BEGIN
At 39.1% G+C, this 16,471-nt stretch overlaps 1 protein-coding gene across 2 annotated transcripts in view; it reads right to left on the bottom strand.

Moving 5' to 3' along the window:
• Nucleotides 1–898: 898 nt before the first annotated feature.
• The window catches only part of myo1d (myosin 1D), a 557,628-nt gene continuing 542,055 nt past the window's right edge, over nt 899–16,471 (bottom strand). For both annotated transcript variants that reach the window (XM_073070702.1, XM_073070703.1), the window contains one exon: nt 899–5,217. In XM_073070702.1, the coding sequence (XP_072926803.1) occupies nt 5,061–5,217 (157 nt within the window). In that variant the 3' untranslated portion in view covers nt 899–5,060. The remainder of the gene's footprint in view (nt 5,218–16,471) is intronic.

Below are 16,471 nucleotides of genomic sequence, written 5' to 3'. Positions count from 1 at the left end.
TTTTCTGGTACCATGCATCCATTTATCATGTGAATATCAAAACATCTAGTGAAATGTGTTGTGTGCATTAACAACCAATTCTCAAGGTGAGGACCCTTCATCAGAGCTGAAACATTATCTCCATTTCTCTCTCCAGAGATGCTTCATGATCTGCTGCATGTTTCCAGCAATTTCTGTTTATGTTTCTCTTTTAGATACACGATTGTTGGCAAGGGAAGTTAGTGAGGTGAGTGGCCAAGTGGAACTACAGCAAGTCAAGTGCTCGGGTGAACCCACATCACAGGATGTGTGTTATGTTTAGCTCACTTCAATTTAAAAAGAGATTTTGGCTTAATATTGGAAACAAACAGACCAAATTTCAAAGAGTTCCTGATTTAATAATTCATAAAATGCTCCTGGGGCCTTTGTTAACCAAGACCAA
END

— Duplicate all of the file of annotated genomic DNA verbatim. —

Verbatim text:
At 39.1% G+C, this 16,471-nt stretch overlaps 1 protein-coding gene across 2 annotated transcripts in view; it reads right to left on the bottom strand.

Moving 5' to 3' along the window:
• Nucleotides 1–898: 898 nt before the first annotated feature.
• The window catches only part of myo1d (myosin 1D), a 557,628-nt gene continuing 542,055 nt past the window's right edge, over nt 899–16,471 (bottom strand). For both annotated transcript variants that reach the window (XM_073070702.1, XM_073070703.1), the window contains one exon: nt 899–5,217. In XM_073070702.1, the coding sequence (XP_072926803.1) occupies nt 5,061–5,217 (157 nt within the window). In that variant the 3' untranslated portion in view covers nt 899–5,060. The remainder of the gene's footprint in view (nt 5,218–16,471) is intronic.

Below are 16,471 nucleotides of genomic sequence, written 5' to 3'. Positions count from 1 at the left end.
TTTTCTGGTACCATGCATCCATTTATCATGTGAATATCAAAACATCTAGTGAAATGTGTTGTGTGCATTAACAACCAATTCTCAAGGTGAGGACCCTTCATCAGAGCTGAAACATTATCTCCATTTCTCTCTCCAGAGATGCTTCATGATCTGCTGCATGTTTCCAGCAATTTCTGTTTATGTTTCTCTTTTAGATACACGATTGTTGGCAAGGGAAGTTAGTGAGGTGAGTGGCCAAGTGGAACTACAGCAAGTCAAGTGCTCGGGTGAACCCACATCACAGGATGTGTGTTATGTTTAGCTCACTTCAATTTAAAAAGAGATTTTGGCTTAATATTGGAAACAAACAGACCAAATTTCAAAGAGTTCCTGATTTAATAATTCATAAAATGCTCCTGGGGCCTTTGTTAACCAAGACCAA